You are here
When sitting still is the best investment strategy
DUMP all of your equities and load up on derivatives. Hide out in short-term government bonds until the coming storm recedes. Toss your position altogether, yet be prepared to jump back into risk-parity quant strategies if the market keeps grinding higher.
Advice like this has been blaring forth for months from Wall Street strategists, positioning clients for the Big One - a comeuppance for bulls following the best first-half rally in two decades. But despite all the intellectual firepower spent in the name of hedging, here is what actually worked: sitting still.
That is what Dan Chung is doing - nothing. The chief executive officer of New York-based fund firm Alger says that to make money and even to prevent losses, you pick a bunch of steadily growing companies and forget about them. Defensive areas of the market may not fall as much when the going gets tough, but they will be behind when everything is said and done.
"Usually what happens is investors go in too early, and then they come back too late," said Mr Chung, who has been CEO of the firm since 2006. "And then they absolutely kill their returns."
It is a painful irony that in 2019, amid a rally that has added US$5 trillion to US equity values, Wall Street's biggest obsession has been protecting against losses. All year long, investors have shunned stocks for bonds, sending more than US$250 billion into fixed income while pulling US$144 billion from equities, Bank of America Merrill Lynch research citing EPFR global data show. BlackRock Inc CEO Larry Fink said last Friday that people are under-invested.
Demand has burned brightest for defensive equities, with exchange- traded funds (ETFs) for real estate, communications and utilities companies each taking in more than US$2 billion in the first half of the year. Every other sector, except for consumer staples, had outflows. In the options market, for contracts tied to the biggest S&P 500 ETF, total open interest in puts - the amount of bearish contracts that have not been settled - has risen this year versus that of bullish calls. A ratio of the two has nearly doubled since January.
Whether measures for cushioning losses ever work is a topic of debate on Wall Street. In March 2017, a researcher at AQR Capital Management, Roni Israelov, published a paper showing that even a simple strategy of buying bearish index options to insulate a portfolio from big market drawdowns has a "pathetic" record of effectiveness.
"Unless your option purchases and their maturities are timed just right around equity drawdowns, they may offer little downside protection," Mr Israelov wrote. "Unfortunately, equity drawdowns have lives of their own, which may not conveniently coincide with option expiration cycles. In these cases, the put option's protective armour is easily penetrated."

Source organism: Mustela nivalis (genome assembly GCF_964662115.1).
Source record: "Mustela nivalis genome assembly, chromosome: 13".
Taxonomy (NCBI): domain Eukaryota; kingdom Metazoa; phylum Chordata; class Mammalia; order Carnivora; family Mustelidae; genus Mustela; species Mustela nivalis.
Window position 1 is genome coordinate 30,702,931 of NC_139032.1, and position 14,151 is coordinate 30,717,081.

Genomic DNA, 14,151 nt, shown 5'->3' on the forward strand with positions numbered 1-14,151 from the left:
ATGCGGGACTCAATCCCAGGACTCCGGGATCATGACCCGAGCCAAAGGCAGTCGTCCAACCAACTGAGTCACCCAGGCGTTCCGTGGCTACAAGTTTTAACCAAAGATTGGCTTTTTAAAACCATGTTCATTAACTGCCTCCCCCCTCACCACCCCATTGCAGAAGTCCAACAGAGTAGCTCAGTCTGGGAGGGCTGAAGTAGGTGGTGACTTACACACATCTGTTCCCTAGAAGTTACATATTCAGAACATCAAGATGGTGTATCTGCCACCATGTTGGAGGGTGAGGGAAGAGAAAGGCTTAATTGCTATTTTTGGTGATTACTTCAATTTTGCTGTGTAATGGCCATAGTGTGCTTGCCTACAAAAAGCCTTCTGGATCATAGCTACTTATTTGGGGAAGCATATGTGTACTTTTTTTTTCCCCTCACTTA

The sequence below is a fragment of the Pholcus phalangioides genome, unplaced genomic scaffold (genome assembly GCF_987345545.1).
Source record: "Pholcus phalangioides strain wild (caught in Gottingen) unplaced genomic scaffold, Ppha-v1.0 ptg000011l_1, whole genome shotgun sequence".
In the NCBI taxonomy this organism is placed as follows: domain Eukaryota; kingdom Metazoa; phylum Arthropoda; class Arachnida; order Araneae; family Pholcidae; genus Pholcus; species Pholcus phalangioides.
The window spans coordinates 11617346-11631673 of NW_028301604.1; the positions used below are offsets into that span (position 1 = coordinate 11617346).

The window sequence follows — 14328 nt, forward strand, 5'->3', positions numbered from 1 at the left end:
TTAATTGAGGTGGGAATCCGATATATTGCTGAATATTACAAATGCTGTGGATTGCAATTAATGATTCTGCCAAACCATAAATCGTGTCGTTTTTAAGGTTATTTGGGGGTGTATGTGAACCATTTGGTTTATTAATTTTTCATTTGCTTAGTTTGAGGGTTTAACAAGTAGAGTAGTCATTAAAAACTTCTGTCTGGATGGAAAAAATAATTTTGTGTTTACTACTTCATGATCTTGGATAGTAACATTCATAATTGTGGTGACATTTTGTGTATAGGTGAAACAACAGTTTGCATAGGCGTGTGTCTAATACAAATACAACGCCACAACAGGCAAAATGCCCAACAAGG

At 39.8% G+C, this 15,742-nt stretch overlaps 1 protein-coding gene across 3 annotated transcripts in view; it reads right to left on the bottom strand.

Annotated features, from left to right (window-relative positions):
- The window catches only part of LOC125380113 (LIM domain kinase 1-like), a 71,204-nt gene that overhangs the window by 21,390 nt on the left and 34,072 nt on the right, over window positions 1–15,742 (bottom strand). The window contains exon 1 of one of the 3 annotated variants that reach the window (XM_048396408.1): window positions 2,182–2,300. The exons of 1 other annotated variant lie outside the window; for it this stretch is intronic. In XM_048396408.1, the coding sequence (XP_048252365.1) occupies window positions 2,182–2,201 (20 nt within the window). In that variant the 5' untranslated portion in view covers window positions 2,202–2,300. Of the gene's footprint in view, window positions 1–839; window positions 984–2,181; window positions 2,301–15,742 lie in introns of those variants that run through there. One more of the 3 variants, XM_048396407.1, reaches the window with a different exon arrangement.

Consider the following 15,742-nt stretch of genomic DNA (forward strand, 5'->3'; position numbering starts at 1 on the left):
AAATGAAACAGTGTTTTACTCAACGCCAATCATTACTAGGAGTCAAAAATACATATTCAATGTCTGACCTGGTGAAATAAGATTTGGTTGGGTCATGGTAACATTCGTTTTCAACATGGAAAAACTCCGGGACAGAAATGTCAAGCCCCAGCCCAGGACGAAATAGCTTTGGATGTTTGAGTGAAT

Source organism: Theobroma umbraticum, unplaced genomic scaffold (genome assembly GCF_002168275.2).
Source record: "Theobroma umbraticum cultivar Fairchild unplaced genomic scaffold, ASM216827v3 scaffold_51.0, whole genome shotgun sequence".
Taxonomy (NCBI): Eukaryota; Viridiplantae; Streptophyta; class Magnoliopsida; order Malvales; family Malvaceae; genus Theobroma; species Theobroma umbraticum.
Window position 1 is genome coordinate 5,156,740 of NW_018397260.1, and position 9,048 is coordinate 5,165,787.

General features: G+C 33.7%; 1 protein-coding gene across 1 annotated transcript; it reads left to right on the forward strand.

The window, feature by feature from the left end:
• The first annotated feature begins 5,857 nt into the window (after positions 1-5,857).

The S&P 500 fell 1.2 per cent last week while the Dow Jones Industrial Average dropped 0.6 per cent. Banks kicked off second-quarter earnings season, with the likes of Goldman Sachs Group Inc, JPMorgan Chase & Co, Bank of America Corp, and others all delivering results. Big tech is gearing up for a busy week, with Google parent Alphabet Inc, Facebook Inc, and Amazon.com Inc all set to report.
While hedging could easily turn out to have been wise, so far it has been money that might have been spent elsewhere. Not only are US stocks perched near record highs, the dips have grown increasingly shallow - making it harder for investors to capitalise during volatile periods. The average S&P 500 drawdown from the highs so far this month has not even reached 0.3 per cent. That is the smallest since January of 2018, when the S&P 500 shot up almost 6 per cent in the aftermath of US President Donald Trump's tax overhaul.
That has left the benchmark's 12-month forward price to earnings (P/E) ratio trading at 17 times future earnings, the highest multiple of the year and greater than the level seen last September, before stocks spiralled into a near bear market.
"It's really hard. For the most part, everything is rich," said Marvin Loh, global macro strategist at State Street. "But at the same time, cash levels are really, really high. Valuations with all of the known unknowns is not enough to entice people to reduce those cash levels."
Mr Chung said that investors should re-frame how they think about risk. The firm looked at how the performance of two classically safe sectors compared to high-growth industries during the bull market of today and the bear market of 2008.
In short, unless you are possessed of supernatural prescience, the benefits of playing defence do not even come close to offsetting the risk of missing out. BLOOMBERG